Energy & Resources
Mineral Resource of the Month: Sulfur

U.S. Geological Survey Sulfur Commodity Specialist Joyce A. Ober has prepared the following information on sulfur, global production of which minimizes the environmental effects of oil and natural gas production.

Since domestic sulfur production peaked at nearly 11 million metric tons in 1974, the sulfur industry has undergone dramatic change. In 1974, mined sulfur produced using the Frasch hot water method provided 8 million tons of sulfur, representing 75 percent of total elemental sulfur production. (In the Frasch process, hot water is injected directly into the sulfur-containing mineral strata, melting the crystalline sulfur, which then lifts to the surface with air.) The remaining 25 percent was produced as byproduct sulfur.

Byproduct sulfur — recovered to minimize the emission of sulfur dioxide at petroleum refineries and to eliminate poisonous hydrogen sulfide from natural gas supplies — now comprises 100 percent of domestic elemental sulfur production, which totals 8.5 million tons. Sulfur resources amenable to recovery through the Frasch method still exist in the United States; but the high energy requirement and cost of the method forced the closure of the last mine in 2000. Domestic sulfur supplies are insufficient to meet current demand, so the United States imports from Canada, Mexico and Venezuela.

In 2001 and 2002, the United States was the global leader in elemental sulfur production with production of nearly 8.5 million tons. Canada was the world’s second largest producer of elemental sulfur, producing 8.3 million tons in 2001; preliminary 2002 reports estimate production at 7.8 million tons. [can cut if space a problem] Other major producers of elemental sulfur are, in descending order of production, Russia, Saudi Arabia, Japan, United Arab Emirates, Kazakhstan, Poland and Germany, each with more than 1 million tons of elemental sulfur production.

The vast majority of worldwide elemental sulfur production is recovered sulfur (byproduct). Poland is the only known significant producer of mined sulfur in the world, producing about 1.1 million tons in 2001. Iraq has produced Frasch sulfur in the past, but the status of its Frasch operations has been in question since Operation Desert Storm in 1991. Prior to 1991, Iraq had the capacity to produce about 1 million tons of sulfur annually at its Mishraq Mine. Recovered sulfur was produced at the petroleum refinery in Kirkuk. As the country begins to rebuild after Operation Iraqi Freedom, sulfur will again be produced at its refineries. It is not known whether Frasch production will resume.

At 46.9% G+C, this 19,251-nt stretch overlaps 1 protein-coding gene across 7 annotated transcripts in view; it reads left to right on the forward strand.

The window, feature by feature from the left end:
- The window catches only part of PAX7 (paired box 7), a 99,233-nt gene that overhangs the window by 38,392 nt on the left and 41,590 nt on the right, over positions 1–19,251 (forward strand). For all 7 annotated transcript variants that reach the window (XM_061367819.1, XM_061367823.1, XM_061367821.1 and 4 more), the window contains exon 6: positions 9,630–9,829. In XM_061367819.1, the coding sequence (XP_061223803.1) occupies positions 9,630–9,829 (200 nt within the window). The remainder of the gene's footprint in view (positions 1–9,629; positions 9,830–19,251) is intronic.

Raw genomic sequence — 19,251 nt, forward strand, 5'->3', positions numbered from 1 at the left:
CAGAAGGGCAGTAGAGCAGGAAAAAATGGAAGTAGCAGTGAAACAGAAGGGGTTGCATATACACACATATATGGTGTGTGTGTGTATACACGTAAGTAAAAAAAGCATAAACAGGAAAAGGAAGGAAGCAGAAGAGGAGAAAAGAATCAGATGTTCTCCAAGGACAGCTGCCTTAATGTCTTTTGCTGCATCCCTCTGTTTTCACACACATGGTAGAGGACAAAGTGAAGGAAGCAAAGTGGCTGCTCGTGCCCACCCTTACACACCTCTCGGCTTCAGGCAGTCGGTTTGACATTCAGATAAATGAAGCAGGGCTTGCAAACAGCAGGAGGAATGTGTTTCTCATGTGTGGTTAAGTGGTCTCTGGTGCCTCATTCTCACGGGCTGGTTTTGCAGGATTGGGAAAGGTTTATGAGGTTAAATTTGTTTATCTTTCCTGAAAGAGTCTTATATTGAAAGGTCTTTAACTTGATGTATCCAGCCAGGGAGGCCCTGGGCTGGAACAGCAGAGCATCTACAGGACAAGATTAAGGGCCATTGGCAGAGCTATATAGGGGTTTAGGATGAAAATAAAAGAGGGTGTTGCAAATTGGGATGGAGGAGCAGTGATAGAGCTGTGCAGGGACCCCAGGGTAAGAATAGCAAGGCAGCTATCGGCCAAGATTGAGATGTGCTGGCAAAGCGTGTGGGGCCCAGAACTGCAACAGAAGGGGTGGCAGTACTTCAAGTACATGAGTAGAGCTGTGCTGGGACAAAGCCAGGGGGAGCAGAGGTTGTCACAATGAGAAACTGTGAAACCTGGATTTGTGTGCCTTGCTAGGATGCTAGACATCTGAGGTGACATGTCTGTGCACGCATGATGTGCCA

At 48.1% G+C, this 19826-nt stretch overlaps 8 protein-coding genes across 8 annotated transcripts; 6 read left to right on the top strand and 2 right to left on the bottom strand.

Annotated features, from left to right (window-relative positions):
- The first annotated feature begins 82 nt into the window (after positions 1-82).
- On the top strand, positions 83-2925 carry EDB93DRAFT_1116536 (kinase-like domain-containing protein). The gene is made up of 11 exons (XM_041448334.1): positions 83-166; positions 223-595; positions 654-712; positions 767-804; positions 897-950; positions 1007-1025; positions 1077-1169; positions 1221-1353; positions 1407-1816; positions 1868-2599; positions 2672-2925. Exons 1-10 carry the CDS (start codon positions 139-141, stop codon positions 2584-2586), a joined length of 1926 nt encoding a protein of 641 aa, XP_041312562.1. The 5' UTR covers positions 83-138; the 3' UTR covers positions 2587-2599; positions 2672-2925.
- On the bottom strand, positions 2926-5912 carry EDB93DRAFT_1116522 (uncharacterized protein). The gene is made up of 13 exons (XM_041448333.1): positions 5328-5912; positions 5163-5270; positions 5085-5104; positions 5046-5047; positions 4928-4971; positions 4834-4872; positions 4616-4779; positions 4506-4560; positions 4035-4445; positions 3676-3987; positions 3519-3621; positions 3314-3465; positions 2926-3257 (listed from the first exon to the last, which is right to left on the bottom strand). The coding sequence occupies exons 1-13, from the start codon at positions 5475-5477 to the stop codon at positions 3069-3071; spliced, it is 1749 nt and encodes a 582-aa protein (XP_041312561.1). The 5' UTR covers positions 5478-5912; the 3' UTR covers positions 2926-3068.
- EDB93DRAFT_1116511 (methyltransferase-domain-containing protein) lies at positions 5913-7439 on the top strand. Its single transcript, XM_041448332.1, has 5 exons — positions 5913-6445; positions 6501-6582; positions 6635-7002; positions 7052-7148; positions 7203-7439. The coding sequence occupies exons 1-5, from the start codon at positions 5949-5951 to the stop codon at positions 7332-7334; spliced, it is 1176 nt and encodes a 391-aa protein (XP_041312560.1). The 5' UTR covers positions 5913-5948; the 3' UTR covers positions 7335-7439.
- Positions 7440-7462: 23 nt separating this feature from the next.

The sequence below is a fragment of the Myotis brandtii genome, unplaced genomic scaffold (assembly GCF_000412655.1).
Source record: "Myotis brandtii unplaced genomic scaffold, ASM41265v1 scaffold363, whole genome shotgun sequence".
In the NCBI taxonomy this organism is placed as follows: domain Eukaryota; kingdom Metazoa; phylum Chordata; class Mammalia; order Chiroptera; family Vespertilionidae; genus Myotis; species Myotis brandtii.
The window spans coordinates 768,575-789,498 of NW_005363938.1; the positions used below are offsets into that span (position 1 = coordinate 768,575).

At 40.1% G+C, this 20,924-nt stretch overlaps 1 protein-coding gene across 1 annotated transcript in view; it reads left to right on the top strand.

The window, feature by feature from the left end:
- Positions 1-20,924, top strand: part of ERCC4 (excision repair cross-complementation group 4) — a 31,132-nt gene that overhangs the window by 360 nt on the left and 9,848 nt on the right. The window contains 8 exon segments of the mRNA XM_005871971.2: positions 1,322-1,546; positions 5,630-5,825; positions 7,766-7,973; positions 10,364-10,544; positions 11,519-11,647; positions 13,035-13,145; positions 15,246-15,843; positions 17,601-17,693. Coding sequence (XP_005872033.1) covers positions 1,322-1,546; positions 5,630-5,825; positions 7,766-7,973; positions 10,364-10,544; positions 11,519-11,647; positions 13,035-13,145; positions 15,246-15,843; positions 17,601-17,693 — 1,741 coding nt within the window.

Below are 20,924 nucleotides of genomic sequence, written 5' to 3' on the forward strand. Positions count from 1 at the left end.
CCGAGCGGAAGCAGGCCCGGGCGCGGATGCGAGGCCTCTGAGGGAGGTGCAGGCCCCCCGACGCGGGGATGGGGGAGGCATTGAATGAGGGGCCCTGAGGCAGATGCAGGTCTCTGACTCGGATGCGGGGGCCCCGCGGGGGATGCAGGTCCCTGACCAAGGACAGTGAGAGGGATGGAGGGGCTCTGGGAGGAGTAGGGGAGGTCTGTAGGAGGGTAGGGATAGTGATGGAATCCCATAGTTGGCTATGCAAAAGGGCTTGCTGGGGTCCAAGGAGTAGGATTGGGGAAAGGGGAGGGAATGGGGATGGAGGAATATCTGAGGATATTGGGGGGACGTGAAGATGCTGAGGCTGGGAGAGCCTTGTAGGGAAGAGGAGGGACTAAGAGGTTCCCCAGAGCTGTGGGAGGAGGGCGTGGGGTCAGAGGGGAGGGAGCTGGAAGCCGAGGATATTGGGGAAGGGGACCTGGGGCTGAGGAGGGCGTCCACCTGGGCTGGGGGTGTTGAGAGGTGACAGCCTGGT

Nonelemental sulfur forms are used to produce sulfuric acid. Byproduct sulfuric acid is produced at nonferrous metal smelter and pyrites are still used to produce sulfuric acid in a few countries. Leading producers of byproduct sulfuric acid are, in descending order, China, Japan, Chile and Canada, each with more than 1 million tons of sulfur contained in byproduct acid in 2001. China was the only country to use pyrites as the source of more than 1 million tons of sulfur in sulfuric acid.

Worldwide, more than 90 percent of all sulfur is converted to sulfuric acid before consumption, and nearly 50 percent of all sulfuric acid is used to produce phosphate fertilizers. Other end uses include other agricultural chemicals, chemical production, copper ore leaching, petroleum refining, and pulp and paper products.

Although sulfur remains a widely used mineral commodity, production growth is outpacing consumption growth. Data complete through 2001 show that global production surpassed consumption for seven consecutive years beginning in 1995 — resulting in large stockpiles accumulating in a few countries, particularly Canada, with about 15 million tons, and Kazakhstan, with more than 4.6 million tons. Researchers are investigating techniques for disposing of excess sulfur to ease the storage concerns; but stockpile growth is expected to continue.

For more on germanium, visit the USGS minerals Web site.

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